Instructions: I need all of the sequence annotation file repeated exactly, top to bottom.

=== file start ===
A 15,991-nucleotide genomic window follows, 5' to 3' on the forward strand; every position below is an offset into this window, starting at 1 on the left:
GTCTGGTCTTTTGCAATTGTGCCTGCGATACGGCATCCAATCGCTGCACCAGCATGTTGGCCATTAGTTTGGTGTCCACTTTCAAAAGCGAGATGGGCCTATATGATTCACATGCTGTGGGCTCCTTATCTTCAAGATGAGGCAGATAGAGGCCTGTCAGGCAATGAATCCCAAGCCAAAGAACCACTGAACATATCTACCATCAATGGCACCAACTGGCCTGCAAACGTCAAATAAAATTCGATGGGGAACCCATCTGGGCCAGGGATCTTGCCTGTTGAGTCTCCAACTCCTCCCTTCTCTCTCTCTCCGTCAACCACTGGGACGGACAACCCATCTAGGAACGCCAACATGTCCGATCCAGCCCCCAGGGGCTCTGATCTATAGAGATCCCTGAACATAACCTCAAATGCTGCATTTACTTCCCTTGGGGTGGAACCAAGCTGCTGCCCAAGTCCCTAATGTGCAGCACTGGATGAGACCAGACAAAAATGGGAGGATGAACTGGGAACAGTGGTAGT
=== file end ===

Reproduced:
A 15,991-nucleotide genomic window follows, 5' to 3' on the forward strand; every position below is an offset into this window, starting at 1 on the left:
GTCTGGTCTTTTGCAATTGTGCCTGCGATACGGCATCCAATCGCTGCACCAGCATGTTGGCCATTAGTTTGGTGTCCACTTTCAAAAGCGAGATGGGCCTATATGATTCACATGCTGTGGGCTCCTTATCTTCAAGATGAGGCAGATAGAGGCCTGTCAGGCAATGAATCCCAAGCCAAAGAACCACTGAACATATCTACCATCAATGGCACCAACTGGCCTGCAAACGTCAAATAAAATTCGATGGGGAACCCATCTGGGCCAGGGATCTTGCCTGTTGAGTCTCCAACTCCTCCCTTCTCTCTCTCTCCGTCAACCACTGGGACGGACAACCCATCTAGGAACGCCAACATGTCCGATCCAGCCCCCAGGGGCTCTGATCTATAGAGATCCCTGAACATAACCTCAAATGCTGCATTTACTTCCCTTGGGGTGGAACCAAGCTGCTGCCCAAGTCCCTAATGTGCAGCACTGGATGAGACCAGACAAAAATGGGAGGATGAACTGGGAACAGTGGTAGT